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Tips for Pursuing Research Opportunities

Thursday, March 26th, 12:00 – 1:30pm


A panel of Hunter College faculty from across the disciplines will provide tips about how to get involved in research and scholarship outside the classroom (e.g., how to approach faculty, how to find a mentor), etiquette as a student and evolving professional (e.g., preparing a curriculum vitae, requesting letters of recommendation), and how to identify and pursue graduate school and other opportunities outside of Hunter that will help students achieve their future goals.




Dixie Goss, Ph.D.

Professor of Chemistry, Hunter College

Dixie J. Goss is a biophysicist/biochemist, educated in a one-room schoolhouse in rural Nebraska, Nebraska Wesleyan University, and the University of Nebraska. Her research has focused on the role of RNA structure in regulation of protein synthesis and protein interactions. She has over 100 publications and presentations and is funded by the National Science Foundation and National Institutes of Health. Currently, she is Professor and Gertrude Elion Endowed Scholar of Chemistry at Hunter College.




Regina Miranda, Ph.D.

Associate Professor of Psychology, Hunter College

Regina Miranda is an Associate Professor of Psychology at Hunter College and member of the doctoral faculty at The Graduate Center of the City University of New York.  She directs Hunter’s Experimental Psychopathology Lab, is Co-Director of the NIH-funded Blueprint Program for Enhancing Neuroscience Diversity through Undergraduate Research Education Experiences (BP-ENDURE) at Hunter College, and is former Director of the NIMH-Career Opportunities in Research Program at Hunter College.  Dr. Miranda is also a Research Scientist at the New York State Psychiatric Institute, Columbia University Medical Center. Dr. Miranda completed her undergraduate degree in Psychology at Yale University, her doctoral degree in Clinical Psychology at New York University, and an NIMH T32 post-doctoral fellowship in the Division of Child and Adolescent Psychiatry at Columbia University, College of Physicians and Surgeons. Dr. Miranda’s research focuses on understanding social and cognitive risk for suicide in adolescence and emerging adulthood.  Presently, she is conducting a longitudinal study of cognitive predictors of suicidal ideation and behavior among young adults.  Her work seeks to understand the role of self-focused and future-oriented ruminative thinking in the development of hopelessness-related thoughts, along with the specificity of cognitive content that most increases vulnerability to suicidal ideation and attempts.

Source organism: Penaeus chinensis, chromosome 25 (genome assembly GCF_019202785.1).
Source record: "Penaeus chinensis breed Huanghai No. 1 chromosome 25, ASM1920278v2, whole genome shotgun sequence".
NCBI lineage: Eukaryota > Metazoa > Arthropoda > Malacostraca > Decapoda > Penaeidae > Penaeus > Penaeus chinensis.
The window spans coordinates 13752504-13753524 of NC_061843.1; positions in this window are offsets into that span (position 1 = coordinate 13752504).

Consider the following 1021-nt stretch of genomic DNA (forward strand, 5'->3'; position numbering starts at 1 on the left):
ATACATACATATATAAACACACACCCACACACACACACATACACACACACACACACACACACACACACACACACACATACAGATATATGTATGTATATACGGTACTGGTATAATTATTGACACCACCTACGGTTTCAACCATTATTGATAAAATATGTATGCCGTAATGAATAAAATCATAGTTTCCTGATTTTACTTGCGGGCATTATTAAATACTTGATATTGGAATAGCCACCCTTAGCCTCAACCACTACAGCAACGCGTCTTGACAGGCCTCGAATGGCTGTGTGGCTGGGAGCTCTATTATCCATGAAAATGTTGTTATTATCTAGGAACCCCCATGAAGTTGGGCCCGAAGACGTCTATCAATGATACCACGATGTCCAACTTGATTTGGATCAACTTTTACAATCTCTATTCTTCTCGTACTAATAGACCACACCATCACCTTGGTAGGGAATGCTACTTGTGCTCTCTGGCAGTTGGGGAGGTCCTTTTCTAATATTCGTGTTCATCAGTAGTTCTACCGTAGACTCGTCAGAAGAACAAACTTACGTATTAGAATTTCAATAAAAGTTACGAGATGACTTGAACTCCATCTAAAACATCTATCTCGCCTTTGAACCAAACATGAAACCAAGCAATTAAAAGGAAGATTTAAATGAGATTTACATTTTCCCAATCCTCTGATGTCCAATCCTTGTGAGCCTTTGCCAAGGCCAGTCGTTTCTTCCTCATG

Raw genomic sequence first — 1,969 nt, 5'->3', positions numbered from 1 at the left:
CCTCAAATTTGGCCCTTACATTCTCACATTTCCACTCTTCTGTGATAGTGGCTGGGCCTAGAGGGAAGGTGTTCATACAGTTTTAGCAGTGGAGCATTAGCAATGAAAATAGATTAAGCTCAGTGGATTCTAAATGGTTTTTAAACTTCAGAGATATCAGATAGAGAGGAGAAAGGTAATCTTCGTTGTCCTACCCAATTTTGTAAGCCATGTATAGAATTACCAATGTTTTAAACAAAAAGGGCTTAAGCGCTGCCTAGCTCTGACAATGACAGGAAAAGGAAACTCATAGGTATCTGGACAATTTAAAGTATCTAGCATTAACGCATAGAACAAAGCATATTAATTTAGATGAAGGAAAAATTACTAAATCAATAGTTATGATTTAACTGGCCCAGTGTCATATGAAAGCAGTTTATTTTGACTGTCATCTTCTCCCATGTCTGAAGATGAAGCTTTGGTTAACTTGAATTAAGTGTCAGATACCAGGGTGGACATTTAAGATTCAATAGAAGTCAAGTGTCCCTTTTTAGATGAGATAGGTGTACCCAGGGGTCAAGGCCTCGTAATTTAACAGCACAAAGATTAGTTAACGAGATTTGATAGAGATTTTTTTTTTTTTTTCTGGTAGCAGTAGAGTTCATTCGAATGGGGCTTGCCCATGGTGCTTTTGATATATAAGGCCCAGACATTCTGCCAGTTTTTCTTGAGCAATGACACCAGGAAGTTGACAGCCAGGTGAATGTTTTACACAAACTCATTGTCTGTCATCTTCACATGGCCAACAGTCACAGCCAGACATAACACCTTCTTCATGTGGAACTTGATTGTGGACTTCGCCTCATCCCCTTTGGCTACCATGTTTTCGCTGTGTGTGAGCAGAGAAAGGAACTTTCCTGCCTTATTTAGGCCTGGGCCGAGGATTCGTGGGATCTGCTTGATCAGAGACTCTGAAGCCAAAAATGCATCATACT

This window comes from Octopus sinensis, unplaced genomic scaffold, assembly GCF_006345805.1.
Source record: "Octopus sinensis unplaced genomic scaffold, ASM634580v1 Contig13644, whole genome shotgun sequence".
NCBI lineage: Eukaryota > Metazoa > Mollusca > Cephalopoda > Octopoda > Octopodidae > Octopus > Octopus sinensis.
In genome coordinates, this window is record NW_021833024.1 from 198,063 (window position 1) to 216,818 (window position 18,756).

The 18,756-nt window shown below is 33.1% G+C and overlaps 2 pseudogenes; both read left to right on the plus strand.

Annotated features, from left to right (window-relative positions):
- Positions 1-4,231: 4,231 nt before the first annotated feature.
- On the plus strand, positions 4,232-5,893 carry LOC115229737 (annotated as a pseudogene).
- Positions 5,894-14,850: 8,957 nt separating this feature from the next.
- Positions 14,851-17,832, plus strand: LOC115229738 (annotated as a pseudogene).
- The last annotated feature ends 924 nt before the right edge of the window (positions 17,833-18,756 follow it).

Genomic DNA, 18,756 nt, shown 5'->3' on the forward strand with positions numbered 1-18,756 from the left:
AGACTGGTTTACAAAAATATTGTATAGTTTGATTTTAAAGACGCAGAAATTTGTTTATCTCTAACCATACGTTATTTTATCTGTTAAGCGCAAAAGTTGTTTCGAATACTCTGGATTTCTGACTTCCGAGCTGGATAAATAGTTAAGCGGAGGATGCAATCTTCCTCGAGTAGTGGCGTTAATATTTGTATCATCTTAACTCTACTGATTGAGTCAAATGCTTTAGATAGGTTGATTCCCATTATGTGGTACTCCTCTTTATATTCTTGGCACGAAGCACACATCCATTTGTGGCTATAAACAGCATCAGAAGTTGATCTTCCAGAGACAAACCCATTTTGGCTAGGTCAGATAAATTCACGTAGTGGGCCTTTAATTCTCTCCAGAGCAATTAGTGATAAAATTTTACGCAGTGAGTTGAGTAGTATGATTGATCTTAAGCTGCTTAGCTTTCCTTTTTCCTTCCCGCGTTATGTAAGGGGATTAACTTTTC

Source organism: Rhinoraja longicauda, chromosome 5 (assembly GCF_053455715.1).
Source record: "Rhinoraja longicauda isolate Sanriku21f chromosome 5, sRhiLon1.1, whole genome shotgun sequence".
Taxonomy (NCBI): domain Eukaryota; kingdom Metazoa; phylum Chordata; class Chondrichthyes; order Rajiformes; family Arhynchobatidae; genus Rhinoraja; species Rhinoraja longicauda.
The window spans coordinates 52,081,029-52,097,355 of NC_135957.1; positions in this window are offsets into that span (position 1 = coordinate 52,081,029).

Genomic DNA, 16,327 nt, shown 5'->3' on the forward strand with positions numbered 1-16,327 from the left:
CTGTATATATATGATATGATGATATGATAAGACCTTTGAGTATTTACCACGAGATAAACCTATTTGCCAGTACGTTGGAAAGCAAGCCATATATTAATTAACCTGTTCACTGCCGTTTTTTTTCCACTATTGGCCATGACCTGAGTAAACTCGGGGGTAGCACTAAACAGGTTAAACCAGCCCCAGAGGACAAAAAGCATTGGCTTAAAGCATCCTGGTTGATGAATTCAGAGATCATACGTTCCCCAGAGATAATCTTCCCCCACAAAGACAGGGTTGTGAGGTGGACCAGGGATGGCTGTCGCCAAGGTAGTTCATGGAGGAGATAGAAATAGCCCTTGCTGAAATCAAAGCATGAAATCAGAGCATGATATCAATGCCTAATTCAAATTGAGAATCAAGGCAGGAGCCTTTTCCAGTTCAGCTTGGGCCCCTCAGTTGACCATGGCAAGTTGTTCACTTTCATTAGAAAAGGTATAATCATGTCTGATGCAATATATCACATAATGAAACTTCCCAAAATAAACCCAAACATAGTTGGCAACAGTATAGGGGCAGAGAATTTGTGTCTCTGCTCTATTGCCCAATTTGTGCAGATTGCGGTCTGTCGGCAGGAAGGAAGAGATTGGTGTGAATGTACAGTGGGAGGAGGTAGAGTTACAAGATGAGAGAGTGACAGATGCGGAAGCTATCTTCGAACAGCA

Jessica Rothman, Ph.D.

Professor of Anthropology, Hunter College

Dr. Jessica Rothman is broadly interested in primate ecology. The major focus of her research is how primates meet their nutritional needs through interactions with their environment, and she is specifically interested in how sociality, movement and disease intersect with nutritional ecology. Her field work is conducted in the forests of Uganda, where she has been conducting research since 1997. Dr. Rothman’s program is actively embedded in conservation and training and she works closely with the wildlife authority in Uganda.